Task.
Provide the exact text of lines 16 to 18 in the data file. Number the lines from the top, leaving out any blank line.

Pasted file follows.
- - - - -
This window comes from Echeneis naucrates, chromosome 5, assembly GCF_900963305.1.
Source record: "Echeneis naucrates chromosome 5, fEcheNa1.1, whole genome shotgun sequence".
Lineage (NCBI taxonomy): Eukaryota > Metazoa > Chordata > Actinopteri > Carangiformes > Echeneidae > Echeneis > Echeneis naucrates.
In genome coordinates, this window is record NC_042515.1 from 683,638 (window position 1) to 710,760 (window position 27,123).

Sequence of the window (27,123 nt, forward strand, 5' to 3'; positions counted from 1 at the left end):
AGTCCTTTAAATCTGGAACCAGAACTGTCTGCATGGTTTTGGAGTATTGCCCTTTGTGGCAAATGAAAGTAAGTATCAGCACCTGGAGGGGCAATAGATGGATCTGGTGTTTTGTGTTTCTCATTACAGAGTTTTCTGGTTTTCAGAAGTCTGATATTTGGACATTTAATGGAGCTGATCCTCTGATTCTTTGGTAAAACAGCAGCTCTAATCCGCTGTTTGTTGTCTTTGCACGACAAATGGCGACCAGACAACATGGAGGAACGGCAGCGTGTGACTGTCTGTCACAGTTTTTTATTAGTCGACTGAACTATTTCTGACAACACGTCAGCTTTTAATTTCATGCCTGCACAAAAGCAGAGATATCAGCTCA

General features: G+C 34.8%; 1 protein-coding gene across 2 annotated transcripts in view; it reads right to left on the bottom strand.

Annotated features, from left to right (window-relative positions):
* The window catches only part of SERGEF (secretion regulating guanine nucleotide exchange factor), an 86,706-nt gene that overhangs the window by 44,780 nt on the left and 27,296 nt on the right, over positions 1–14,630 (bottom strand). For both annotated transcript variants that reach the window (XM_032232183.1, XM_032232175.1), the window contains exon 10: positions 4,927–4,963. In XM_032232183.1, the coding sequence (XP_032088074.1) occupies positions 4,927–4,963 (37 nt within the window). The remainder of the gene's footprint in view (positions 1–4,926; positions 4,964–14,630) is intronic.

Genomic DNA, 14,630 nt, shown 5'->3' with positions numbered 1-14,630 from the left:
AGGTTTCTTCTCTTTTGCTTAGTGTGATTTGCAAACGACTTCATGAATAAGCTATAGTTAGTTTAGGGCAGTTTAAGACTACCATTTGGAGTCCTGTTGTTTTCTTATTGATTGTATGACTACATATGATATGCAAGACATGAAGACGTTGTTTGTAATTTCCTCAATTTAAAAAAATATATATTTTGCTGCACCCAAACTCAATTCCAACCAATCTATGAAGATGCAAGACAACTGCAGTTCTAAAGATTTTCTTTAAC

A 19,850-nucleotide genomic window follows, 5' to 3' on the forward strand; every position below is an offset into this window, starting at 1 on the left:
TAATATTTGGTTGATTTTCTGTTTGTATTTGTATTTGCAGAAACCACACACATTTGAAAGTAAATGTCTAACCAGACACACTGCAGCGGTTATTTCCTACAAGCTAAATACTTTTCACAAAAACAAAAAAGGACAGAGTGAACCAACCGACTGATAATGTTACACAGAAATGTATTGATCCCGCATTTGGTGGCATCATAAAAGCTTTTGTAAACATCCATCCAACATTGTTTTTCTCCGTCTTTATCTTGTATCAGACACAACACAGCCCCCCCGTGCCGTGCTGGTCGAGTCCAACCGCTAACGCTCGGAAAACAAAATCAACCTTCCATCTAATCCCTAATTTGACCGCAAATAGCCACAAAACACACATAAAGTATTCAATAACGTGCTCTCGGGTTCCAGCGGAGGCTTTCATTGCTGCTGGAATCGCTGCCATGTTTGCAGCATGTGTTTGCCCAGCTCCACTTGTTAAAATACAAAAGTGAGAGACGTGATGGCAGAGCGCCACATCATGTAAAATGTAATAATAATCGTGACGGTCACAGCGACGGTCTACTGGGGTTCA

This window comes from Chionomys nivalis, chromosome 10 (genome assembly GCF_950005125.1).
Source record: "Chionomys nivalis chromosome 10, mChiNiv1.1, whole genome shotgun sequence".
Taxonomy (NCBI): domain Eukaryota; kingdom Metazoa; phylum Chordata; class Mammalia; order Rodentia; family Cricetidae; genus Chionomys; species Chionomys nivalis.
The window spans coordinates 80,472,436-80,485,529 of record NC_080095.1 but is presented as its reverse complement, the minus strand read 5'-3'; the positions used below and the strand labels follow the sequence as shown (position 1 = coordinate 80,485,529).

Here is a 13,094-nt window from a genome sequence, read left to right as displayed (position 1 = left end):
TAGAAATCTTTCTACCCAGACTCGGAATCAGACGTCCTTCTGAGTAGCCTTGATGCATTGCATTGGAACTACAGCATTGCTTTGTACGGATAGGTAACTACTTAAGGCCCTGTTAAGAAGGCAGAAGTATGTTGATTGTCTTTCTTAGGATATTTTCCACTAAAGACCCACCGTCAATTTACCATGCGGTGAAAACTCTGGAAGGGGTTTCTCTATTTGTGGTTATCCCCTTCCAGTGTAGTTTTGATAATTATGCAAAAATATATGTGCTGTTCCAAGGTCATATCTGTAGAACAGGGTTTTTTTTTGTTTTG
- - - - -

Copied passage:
Taxonomy (NCBI): domain Eukaryota; kingdom Metazoa; phylum Chordata; class Mammalia; order Rodentia; family Cricetidae; genus Chionomys; species Chionomys nivalis.
The window spans coordinates 80,472,436-80,485,529 of record NC_080095.1 but is presented as its reverse complement, the minus strand read 5'-3'; the positions used below and the strand labels follow the sequence as shown (position 1 = coordinate 80,485,529).

Here is a 13,094-nt window from a genome sequence, read left to right as displayed (position 1 = left end):